4.3       Feedback from the Committee and experts had steered the first stage of the rollout to focus on areas where there was the greatest on-street residential demand for charging points. It was stressed therefore that even though the rollout may appear to focus on towns in the first instance, this did not mean the more rural areas would be forgotten. There were requirements attached to the grant funding from Govt. and we also had to be mindful of equitable access. Members were reminded that the EV charging market was vast and GCC was only one part of the overall rollout.


4.4       It was added that the rollout had to be organic, what we needed to avoid was starting with a list of locations and a roadmap rollout of 200 charging points, as by the time we got to completing the list the demand locations  would have changed. The level of take up had increased dramatically in the past few years and we need to be able to respond in a more agile way to the varying demand. It was noted that the rollout will take account of areas where chargers have been requested, but will also have to match demand in that area so we did not end up with a charger being installed and only ever used by one resident.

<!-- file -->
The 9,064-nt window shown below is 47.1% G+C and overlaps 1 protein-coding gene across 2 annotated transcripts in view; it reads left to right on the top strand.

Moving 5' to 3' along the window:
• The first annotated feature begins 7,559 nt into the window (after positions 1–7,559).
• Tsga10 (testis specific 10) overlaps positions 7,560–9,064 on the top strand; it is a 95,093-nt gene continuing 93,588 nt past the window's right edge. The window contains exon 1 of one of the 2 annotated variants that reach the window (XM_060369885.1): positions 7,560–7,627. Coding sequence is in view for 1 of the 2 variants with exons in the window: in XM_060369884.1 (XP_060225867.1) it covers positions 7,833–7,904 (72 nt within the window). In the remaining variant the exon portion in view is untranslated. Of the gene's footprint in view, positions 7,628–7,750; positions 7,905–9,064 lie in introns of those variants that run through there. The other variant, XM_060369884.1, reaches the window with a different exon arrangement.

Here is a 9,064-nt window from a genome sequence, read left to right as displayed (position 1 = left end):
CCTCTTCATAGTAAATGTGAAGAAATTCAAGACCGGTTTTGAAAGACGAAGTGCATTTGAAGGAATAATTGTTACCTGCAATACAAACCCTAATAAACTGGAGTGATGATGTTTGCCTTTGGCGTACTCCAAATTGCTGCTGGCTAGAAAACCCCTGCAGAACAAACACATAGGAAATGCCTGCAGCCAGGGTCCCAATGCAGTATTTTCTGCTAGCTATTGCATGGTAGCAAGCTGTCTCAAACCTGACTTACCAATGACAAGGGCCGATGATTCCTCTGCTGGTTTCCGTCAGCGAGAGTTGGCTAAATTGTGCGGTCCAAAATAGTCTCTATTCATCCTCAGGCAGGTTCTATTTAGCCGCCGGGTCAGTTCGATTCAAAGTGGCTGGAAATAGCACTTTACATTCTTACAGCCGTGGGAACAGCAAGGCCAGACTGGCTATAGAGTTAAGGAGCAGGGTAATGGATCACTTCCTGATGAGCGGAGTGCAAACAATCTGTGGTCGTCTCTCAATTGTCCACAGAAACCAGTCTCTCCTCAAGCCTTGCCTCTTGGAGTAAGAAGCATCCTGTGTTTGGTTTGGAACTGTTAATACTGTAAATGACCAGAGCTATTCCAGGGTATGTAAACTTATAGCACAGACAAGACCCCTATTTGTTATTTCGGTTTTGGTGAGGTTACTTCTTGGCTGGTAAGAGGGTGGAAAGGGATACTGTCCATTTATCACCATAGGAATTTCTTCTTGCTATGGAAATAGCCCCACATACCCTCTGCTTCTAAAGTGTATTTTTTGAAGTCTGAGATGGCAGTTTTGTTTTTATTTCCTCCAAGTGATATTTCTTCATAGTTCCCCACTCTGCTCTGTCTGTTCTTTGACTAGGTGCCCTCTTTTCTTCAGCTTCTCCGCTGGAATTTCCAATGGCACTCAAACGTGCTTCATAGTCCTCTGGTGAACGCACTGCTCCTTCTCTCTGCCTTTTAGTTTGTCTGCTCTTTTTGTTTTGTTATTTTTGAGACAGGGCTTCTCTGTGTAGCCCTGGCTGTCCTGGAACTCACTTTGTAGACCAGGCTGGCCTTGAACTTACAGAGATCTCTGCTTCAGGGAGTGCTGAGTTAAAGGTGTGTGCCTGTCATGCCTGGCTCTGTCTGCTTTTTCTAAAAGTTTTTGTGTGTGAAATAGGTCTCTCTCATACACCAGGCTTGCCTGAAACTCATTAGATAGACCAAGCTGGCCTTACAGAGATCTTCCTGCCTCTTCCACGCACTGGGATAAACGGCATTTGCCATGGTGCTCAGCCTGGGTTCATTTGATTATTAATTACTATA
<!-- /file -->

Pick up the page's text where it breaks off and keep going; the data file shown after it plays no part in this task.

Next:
4.5       It was queried how GCC judged potential utilisation of EV chargers. It was highlighted that in Tewkesbury for example, many areas struggled to have access to parking for their houses, let alone areas to park and charge. The rollout in such areas was going to be complex and could lead to residential streets becoming even more overloaded with vehicles looking to park than they already were.


4.6       In response, members heard that officers were using a wide range of data sets to understand the demographics of areas, taking into account a range of factors from economic to social requirements. This would help identify communities who were, for example, less financially able or less interested in making the change to EV at the moment whilst the market was still new. There was also an ongoing exercise of collating  views from a number of organisations to share knowledge of what was happening on the ground.


4.7       The member welcomed the second part of this response, stressing that it was a very narrow alley to go down if we were simply going to look at datasets for assessing green credentials in areas. It was vital to take account of local representatives’ knowledge and awareness as opposed to only using data based marketing tools.